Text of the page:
Rocky Horror Show

The-Rocky-Horror-Show-photo-by-Daniel-BoudDriving to the theatre, my teenage daughter asked:

Child:   “So…What is Rocky Horror about?”

Me:       “Well, um, it’s kinda, um, here let me put the soundtrack on.” 

Ten songs later.

Child:   “So it’s not about boxing?”

Me:       (silence with a splash of side eye).

The Rocky Horror Show is a cult classic musical comedy written by Richard O’Brien, first released on stage in 1973. The stage show was followed by the film version in 1975, featuring the original stage cast with the franchise subsequently earning cult status which boasts an extremely loyal and fanatic troupe of followers.

Known for its unique blend of science fiction, horror, and rock music, the film is never far from a cinema near you and is rolled out frequently on stage as an easy ticket seller. This occasion celebrates the 50th anniversary of the show and does so with the classic spectacle the fans expect.

The story follows newly engaged couple, Brad and Janet, who stumble upon the castle of Dr. Frank N. Furter, a mad scientist from the planet Transsexual, Transylvania after an unfortunate “accident”. Frank N. Furter, obsessed with creating the perfect man, brings to life “Rocky”, his ultimate creation. From this point, the plot becomes, well, complicated.

In this anniversary outing, fans will not be disappointed as they wait with anticipation for their favourite lines or opportunity to do the Time Warp, again.  This production is bright, loud and full of fun, but not perfection.

As the freakish front runner, import, David Bedella dons the quintessential lingerie and does his best to fill the enormous heels of Tim Curry (The original Frankie). While looking every bit the part and with capable vocals, Bedella came across a little like he was simply ticking boxes. His crowd interaction was that of a seasoned pro, but the complete package was a jump to the left shy of a winning performance.

The narrator of Rocky Horror is typically played by a “ring in” celebrity who brings their own brand of humour and wit to the role. For opening night, the producers chose Myf Warhurst to keep the story moving.

Warhust’s read was that of a PA announcement in a supermarket. Clearly riding on her “qualifications” and specific Aussie TV comedic fame, Warhurst was nasally, monotoned and had the comic timing of a dollar store watch; a TV host an actor does not always make.

Producers need to carefully choose this prominent drawcard, and not merely cast on a perceived popularity scale. Of Note, O’Brien was present on opening night, top and tailing the show as narrator. Such a shame this wasn’t the case for the full production.

As Janet, Dierdre Khoo had strong and sweet vocals, but did not deliver the required contrast between innocent cuteness and confident lustiness, losing the impact of this evolution. Ethan Jones as Brad did hit these key points and combined with his first-class vocals, made for one of the production’s highlights.  His risqué bedroom scene was hilarious and a direct testament to his skill as a performer.

Singing show frequenter Stellar Perry stepped into the dual roles of Magenta and the Usherette. While good, Perry appeared to ride on attitude and confidence over talent. As Columbia, Darcey Eagle was a ball of energy, constantly on like a Duracell Bunny.  This exuberance and her whiny tone wore thin as the show progressed.

Muscle bound Rocky, Loredo Malcolm, was fit, fiery, funny and fabulous. This role can often be rather vanilla, but Malcolm had the perfect amount of spice to appeal to all palates.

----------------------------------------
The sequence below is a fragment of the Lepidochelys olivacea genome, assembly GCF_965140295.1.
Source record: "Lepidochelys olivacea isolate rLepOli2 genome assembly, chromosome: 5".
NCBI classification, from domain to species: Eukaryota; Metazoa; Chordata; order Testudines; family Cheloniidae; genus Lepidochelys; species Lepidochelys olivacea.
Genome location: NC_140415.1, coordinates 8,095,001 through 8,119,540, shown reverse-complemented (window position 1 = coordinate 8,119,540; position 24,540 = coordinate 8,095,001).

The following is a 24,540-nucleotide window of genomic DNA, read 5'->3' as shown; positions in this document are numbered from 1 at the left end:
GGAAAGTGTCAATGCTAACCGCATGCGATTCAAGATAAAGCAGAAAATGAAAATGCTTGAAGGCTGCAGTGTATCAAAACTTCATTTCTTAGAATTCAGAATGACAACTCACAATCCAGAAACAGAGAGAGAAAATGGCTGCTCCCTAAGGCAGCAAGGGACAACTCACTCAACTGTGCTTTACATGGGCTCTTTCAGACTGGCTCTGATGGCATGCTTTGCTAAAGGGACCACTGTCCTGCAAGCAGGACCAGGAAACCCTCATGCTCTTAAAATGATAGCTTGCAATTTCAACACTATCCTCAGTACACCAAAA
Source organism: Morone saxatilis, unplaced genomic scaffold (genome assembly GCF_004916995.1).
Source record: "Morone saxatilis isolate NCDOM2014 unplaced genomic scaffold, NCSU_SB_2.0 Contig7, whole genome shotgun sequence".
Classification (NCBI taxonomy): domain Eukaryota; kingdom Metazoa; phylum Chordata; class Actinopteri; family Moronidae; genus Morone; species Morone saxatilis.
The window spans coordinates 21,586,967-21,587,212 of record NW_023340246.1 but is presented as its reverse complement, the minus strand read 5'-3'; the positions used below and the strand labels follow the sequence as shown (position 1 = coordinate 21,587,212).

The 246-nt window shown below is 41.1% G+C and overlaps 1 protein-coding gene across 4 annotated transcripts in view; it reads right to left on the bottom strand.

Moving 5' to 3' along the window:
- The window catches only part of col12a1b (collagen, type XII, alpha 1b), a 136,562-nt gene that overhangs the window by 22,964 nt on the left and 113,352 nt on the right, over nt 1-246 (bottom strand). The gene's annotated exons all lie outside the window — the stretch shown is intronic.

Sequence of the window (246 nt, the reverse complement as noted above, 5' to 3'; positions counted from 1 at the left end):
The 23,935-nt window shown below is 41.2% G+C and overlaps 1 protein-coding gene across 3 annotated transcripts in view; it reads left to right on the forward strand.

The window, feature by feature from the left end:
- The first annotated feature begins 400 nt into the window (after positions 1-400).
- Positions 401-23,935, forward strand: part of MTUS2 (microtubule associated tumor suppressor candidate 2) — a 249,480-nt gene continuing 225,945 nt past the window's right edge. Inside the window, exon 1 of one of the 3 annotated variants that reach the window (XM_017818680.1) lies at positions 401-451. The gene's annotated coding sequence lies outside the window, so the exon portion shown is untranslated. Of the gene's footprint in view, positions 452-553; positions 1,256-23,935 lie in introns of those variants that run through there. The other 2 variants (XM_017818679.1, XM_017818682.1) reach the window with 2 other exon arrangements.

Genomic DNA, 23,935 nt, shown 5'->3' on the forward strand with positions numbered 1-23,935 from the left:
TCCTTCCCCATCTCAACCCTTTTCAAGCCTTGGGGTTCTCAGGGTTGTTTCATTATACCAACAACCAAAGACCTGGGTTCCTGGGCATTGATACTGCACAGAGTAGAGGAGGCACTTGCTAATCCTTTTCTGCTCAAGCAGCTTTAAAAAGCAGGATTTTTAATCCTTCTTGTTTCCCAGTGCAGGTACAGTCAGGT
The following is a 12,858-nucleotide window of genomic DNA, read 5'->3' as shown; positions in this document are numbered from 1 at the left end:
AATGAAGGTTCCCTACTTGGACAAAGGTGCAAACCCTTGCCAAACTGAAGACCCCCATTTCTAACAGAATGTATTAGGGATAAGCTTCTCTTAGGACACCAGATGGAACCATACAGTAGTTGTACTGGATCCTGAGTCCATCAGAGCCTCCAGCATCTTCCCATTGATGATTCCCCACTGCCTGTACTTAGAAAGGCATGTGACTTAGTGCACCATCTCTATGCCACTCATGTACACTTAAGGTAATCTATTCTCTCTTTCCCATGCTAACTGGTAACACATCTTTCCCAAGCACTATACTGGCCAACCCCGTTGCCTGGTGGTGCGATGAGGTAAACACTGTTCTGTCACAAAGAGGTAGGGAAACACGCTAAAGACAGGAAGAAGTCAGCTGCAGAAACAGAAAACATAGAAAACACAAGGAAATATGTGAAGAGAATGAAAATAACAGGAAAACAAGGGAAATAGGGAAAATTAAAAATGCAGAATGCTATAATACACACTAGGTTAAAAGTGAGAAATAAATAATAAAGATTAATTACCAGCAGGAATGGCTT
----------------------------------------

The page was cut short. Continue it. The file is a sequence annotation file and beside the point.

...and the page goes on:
Ellis Dolan doubled up as the related Eddie and Dr Scott. Easily the weakest link in this production, despite his NIDA diploma, Dolan’s performance was not of professional standard and other than looking the part was miscast. His vocals were adequate, but his frequent looking down made it appear like he was about to fall off the edge of the planet, constantly ripping him from his characters.

Henry Rollo is Riff Raff, Frankie’s right-hand man.  From the second Rollo appears atop of the Frankenstein Place, you know that he will be a high point of the evening. His voice is outstanding and character work never lets up. If you spend your time watching Rollo, you will be rewarded with a display of talent of the calibre of O’Brien’s original take on the role.

In the 70’s, 80’s and even the 90’s, Rocky Horror delivered a high level of shock with its sexual themes and gender bending imagery. In 2023, and what seems to be the year of transgenderism, transvestites and men dressed in frilly underwear is as prominent on social media as the ads your Google algorithm rams down your feed. The loss of the shock value robs the show of some of its naughtiness and I wonder how long the dust can be blown off this classic romp.

The band are on their A game and rock the classic score with the precision of the original vinyl.

The set showed promise, but never really unfolded, looking squished to the front of the stage like it was destined for a smaller boutique venue and not the vast Festival Centre stage. Lighting by Nick Richings is spot on creating a clinical and eerie vibe.

You will be entertained, regardless of this 50th anniversary’s flaws, but if Rocky Horror is to keep an audience well into the future, it needs to be at the top of its game and fresh as Betty Monroe’s bouquet.

So, come up to the lab and see what’s on the slab.

The Rocky Horror Show
Festival Theatre – Adelaide Festival Centre, King William Road, Adelaide
Performance: Wednesday 19 April 2023
Season continues to 13 May 2023

Following the Adelaide season, the Rocky Horror Show will play the Athenaeum Theatre, Melbourne, from 18 May; the Crown Theatre Perth from 6 August, and the Canberra Theatre Centre from 29 September 2023. For more information, visit: for details.

Image: The Rocky Horror Show (50th Anniversary Australian Cast) – photo by Daniel Boud

Review: Jeff Lang